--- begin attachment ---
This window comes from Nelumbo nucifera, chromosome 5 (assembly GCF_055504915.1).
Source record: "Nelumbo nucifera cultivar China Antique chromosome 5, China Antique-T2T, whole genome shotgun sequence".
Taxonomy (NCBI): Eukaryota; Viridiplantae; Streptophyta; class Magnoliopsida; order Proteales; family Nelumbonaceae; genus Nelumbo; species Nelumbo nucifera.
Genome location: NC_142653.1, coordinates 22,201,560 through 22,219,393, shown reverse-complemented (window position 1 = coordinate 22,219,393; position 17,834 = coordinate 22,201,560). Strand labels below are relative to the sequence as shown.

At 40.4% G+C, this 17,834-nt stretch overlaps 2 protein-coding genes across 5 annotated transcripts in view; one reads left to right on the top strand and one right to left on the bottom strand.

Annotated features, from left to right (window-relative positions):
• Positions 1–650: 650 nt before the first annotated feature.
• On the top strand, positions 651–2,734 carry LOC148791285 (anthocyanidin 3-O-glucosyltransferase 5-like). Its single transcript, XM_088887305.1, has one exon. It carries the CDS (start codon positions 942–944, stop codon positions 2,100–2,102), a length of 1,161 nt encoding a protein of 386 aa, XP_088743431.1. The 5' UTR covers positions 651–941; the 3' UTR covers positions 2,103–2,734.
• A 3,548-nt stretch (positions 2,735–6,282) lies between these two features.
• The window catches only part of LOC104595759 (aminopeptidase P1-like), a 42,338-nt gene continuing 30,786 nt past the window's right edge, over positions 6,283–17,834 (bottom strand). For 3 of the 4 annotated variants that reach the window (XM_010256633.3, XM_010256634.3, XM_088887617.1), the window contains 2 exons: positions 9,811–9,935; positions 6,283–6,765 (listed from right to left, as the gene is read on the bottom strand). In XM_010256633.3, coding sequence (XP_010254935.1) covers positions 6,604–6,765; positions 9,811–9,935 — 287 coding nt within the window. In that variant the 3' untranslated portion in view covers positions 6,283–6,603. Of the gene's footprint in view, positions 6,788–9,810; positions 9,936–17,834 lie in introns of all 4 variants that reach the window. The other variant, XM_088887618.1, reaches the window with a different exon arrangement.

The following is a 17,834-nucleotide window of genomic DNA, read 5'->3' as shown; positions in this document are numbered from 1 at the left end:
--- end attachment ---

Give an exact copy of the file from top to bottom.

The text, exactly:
This window comes from Nelumbo nucifera, chromosome 5 (assembly GCF_055504915.1).
Source record: "Nelumbo nucifera cultivar China Antique chromosome 5, China Antique-T2T, whole genome shotgun sequence".
Taxonomy (NCBI): Eukaryota; Viridiplantae; Streptophyta; class Magnoliopsida; order Proteales; family Nelumbonaceae; genus Nelumbo; species Nelumbo nucifera.
Genome location: NC_142653.1, coordinates 22,201,560 through 22,219,393, shown reverse-complemented (window position 1 = coordinate 22,219,393; position 17,834 = coordinate 22,201,560). Strand labels below are relative to the sequence as shown.

At 40.4% G+C, this 17,834-nt stretch overlaps 2 protein-coding genes across 5 annotated transcripts in view; one reads left to right on the top strand and one right to left on the bottom strand.

Annotated features, from left to right (window-relative positions):
• Positions 1–650: 650 nt before the first annotated feature.
• On the top strand, positions 651–2,734 carry LOC148791285 (anthocyanidin 3-O-glucosyltransferase 5-like). Its single transcript, XM_088887305.1, has one exon. It carries the CDS (start codon positions 942–944, stop codon positions 2,100–2,102), a length of 1,161 nt encoding a protein of 386 aa, XP_088743431.1. The 5' UTR covers positions 651–941; the 3' UTR covers positions 2,103–2,734.
• A 3,548-nt stretch (positions 2,735–6,282) lies between these two features.
• The window catches only part of LOC104595759 (aminopeptidase P1-like), a 42,338-nt gene continuing 30,786 nt past the window's right edge, over positions 6,283–17,834 (bottom strand). For 3 of the 4 annotated variants that reach the window (XM_010256633.3, XM_010256634.3, XM_088887617.1), the window contains 2 exons: positions 9,811–9,935; positions 6,283–6,765 (listed from right to left, as the gene is read on the bottom strand). In XM_010256633.3, coding sequence (XP_010254935.1) covers positions 6,604–6,765; positions 9,811–9,935 — 287 coding nt within the window. In that variant the 3' untranslated portion in view covers positions 6,283–6,603. Of the gene's footprint in view, positions 6,788–9,810; positions 9,936–17,834 lie in introns of all 4 variants that reach the window. The other variant, XM_088887618.1, reaches the window with a different exon arrangement.

The following is a 17,834-nucleotide window of genomic DNA, read 5'->3' as shown; positions in this document are numbered from 1 at the left end: